I am curious as to how some of the great teachers in the Moodle Community will respond to this paper.
Teaching with Moodle
The failure of Constructivist based teaching?
I am curious as to how some of the great teachers in the Moodle Community will respond to this paper.
But, what about the studies that show that there is "no significant difference" between online and F2F classes? Wouldn't online learning count as minimal guidance in many cases? Also, I've seen lectures suceede very well, based on the skills of the presenter. Doesn't the success or failure of any model really depend on the ability of the person teaching it, and not the actual model itself?
I haven't read the article, and probably won't waste my time on it, just because I pick so many obvious holes in it just from the title and the abstract (which I did read). Maybe someone else can point out how I am wrong about this and change my mind about reading it. But, to me, it sounds like someone just has a bone to pick with a childhood teacher.
"Not to be copied or quoted without the permission of the authors"
I can understand authors not wanting material copied entirely without permission, but not wanting quotation without permission is a new one.
Guidance is very important, which is why Moodle courses have structure and why Moodle tools allow participants to facilitate/collaborate/guide each other.
Constructivism is not a teaching method, it's a theory of knowledge. Note that Moodle doesn't use this term, we use social constructionism.
At the moment, both http://docs.moodle.org/en/Philosophy and http://moodle.org/doc/?frame=philosophy.html refer to social constructivism, yet give a definition that actually makes more sense for social constructionism, as I think we understand it.
This is so not my field, but I believe this is complicated by 'social constructionism' having a particular meaning in epistemology that appears quite different from Moodle's use of it as a social version of constructionist pedagogy.
We can easily ignore this and have in-house debates about the different meanings of ‘constructivism’ and ‘constructionism’ – but at some stage Moodle and the associated epistemology of social constructionism will have to argue its case in mainstream journals – otherwise we run the risk of being dismissed as irrevelant by senior academics, management, and policy-makers…
I’m personally very interested in the underlying philosophy of Moodle and have been exploring for a while now the different flavours of constructivism and beyond in my own work (eg.here) – and I guess I do get annoyed at the persistent presence of ‘learning 1.0’ theories in the literature. There is heaps of work to be done to get ‘learning 2.0’ established and recognised as a mode of learning that does work – and work much better ! for the kind of fluid, mobile, distributed, and connected electronic learning ecology that we all now inhabit. I’ve been leading a project for the past year aiming to do exactly that – was presented at MoodleMoot NZ last week (here if anyone is interested in the detail.) If I ever get the time I’ll try publish it in Educational Psychology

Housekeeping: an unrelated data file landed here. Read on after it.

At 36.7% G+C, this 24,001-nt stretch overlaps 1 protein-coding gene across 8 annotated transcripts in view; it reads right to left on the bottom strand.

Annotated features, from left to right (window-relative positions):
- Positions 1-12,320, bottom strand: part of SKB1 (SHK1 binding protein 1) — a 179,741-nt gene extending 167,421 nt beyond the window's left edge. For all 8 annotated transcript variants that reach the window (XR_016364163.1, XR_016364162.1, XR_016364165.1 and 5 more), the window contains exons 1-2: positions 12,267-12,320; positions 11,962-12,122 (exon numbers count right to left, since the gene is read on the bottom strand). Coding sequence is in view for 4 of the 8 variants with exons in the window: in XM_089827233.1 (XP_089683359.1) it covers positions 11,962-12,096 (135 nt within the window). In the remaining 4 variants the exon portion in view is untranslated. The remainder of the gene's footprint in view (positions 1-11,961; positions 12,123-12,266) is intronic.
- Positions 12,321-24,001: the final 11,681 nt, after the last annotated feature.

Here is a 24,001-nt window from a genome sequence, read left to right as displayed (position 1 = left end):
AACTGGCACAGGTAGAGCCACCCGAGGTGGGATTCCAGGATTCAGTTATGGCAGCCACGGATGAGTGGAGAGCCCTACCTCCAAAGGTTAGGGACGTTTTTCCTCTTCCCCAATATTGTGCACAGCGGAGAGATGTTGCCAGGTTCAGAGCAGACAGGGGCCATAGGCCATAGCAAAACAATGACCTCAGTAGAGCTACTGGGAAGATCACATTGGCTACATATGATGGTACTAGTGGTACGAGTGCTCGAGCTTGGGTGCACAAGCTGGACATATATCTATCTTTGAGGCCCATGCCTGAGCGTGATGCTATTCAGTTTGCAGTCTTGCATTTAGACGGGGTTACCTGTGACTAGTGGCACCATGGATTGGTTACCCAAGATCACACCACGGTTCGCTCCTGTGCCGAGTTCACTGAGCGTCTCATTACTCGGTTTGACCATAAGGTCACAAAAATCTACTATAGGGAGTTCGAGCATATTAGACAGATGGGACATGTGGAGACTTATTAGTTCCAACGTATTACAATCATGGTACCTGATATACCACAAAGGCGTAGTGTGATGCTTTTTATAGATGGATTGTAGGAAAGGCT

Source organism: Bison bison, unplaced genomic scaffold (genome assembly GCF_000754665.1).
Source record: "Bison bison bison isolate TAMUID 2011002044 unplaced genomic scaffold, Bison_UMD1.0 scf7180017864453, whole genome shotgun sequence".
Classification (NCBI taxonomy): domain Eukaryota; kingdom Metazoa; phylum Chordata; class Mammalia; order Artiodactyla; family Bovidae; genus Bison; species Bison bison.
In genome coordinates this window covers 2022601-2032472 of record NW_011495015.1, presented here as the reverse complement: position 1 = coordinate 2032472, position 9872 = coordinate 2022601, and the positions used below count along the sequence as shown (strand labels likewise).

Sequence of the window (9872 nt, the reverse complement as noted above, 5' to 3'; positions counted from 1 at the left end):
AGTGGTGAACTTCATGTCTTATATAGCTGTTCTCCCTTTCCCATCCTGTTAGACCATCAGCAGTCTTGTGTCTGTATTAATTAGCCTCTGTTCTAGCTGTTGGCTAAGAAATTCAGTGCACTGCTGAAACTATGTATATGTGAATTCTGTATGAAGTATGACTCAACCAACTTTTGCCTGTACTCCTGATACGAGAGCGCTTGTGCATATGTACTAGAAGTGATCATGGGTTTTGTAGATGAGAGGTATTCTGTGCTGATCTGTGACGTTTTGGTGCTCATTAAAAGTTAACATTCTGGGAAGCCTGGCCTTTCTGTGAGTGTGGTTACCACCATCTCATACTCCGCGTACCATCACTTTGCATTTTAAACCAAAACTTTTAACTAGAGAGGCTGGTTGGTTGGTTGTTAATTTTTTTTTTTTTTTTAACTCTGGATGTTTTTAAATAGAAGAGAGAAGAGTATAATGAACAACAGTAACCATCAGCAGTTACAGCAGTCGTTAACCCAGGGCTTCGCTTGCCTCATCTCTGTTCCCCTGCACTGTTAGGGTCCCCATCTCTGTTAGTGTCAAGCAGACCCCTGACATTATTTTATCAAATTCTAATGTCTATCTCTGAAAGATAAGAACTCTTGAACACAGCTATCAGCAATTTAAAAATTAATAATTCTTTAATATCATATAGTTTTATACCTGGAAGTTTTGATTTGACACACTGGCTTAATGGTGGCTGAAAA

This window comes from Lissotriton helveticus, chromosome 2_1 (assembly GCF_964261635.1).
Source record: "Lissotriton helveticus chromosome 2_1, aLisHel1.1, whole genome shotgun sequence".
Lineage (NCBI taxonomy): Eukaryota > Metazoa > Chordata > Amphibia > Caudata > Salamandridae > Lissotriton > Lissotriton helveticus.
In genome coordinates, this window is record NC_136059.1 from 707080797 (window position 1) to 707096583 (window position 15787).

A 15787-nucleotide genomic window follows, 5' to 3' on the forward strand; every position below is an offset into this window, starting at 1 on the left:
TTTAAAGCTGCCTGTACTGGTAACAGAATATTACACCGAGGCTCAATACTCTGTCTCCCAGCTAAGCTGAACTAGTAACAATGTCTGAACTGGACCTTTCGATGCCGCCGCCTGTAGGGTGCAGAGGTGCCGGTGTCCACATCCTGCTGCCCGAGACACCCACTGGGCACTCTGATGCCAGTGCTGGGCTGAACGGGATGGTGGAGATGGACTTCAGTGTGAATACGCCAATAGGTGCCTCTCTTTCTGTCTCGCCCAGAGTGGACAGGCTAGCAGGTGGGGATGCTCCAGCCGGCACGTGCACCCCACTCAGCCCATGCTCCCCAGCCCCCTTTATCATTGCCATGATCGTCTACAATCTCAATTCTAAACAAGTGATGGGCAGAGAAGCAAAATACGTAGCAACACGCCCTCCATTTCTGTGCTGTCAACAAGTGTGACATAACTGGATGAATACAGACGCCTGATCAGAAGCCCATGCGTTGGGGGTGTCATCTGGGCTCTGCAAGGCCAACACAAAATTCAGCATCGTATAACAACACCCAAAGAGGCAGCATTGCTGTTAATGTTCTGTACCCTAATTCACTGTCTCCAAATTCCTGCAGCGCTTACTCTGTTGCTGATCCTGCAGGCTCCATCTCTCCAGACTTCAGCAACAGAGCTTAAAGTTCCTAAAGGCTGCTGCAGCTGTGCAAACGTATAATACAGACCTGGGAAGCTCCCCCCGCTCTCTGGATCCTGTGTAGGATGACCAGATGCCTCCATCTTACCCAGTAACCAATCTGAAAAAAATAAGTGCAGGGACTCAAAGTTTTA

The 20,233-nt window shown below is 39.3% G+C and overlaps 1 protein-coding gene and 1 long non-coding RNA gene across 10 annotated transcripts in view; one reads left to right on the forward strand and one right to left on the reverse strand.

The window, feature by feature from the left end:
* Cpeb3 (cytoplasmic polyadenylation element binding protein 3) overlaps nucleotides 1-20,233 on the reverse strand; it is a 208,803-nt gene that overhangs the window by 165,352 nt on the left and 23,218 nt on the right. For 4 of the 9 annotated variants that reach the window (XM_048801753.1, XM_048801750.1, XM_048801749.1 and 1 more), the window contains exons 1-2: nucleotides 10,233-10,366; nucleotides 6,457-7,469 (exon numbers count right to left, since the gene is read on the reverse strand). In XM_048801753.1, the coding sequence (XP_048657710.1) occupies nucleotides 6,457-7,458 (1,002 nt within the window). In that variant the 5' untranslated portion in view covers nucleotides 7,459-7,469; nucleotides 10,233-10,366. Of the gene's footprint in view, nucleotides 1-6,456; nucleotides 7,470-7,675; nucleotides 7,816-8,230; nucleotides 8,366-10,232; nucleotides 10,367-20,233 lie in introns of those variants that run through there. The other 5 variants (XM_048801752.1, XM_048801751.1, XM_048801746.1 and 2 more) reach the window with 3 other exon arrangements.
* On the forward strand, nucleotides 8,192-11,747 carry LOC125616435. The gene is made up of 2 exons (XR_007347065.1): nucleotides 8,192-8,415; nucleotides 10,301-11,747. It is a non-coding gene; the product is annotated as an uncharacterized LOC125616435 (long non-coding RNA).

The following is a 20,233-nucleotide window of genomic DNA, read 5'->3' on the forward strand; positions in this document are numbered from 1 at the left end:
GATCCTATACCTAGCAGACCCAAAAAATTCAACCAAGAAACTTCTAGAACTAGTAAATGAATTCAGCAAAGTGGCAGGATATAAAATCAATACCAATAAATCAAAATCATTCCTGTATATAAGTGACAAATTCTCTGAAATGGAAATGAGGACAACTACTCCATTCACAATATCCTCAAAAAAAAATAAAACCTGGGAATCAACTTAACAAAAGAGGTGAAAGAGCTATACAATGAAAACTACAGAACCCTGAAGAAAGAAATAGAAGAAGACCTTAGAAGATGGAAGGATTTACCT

I agree...ignoring it, won't make it go away...it will just allow it to flourish.
Also, I personally believe the authors make some very good points in the paper. For example, where they state:
These results suggest that expert problem solvers derive their skill by drawing on the extensive experience stored in their long-term memory and quickly select and apply the best procedures for solving problems.
[Quick Note: My apologies to the authors for quoting them, but if they want to embargo the paper they shouldn't publish it on the Web until it's published in the Journal. ]
The quote above suggest a basic fact about learning that is hard to ignore. The fact is, before you can move on to higher levels of learning, you need to master the lower levels first. In other words, before you can truly "understand" or "synthesize" information you must have a good grasp of the basic principles and facts [knowledge] surrounding the subject you are trying to understand. Direct instruction is still a very effective way to teach facts, principals, basic skills, etc., where there's little or no room for interpretation or debate. It is a very good, effective way to provide a basic grounding in a subject.
The problem with a lot of constructivist or constructionist [choose your word ], is that they want to completely discount any other method of teaching and learning.
I had an excellent professor in my doctoral studies whose basic philosophy in every class he taught was: "First tell me what you know, then tell me what you think."
His point was real simple. You need to first understand what is already known about a subject--Learn the facts. Otherwise, any discussion we may have will be based on uninformed opinions.
At some point a teacher needs to teach the Pythagorean theorem--and I would say teach it through direct instruction. Then, the teacher and class can use a constructionist or constructivist approach to further explore its applications and uses.
Just my 2-cents...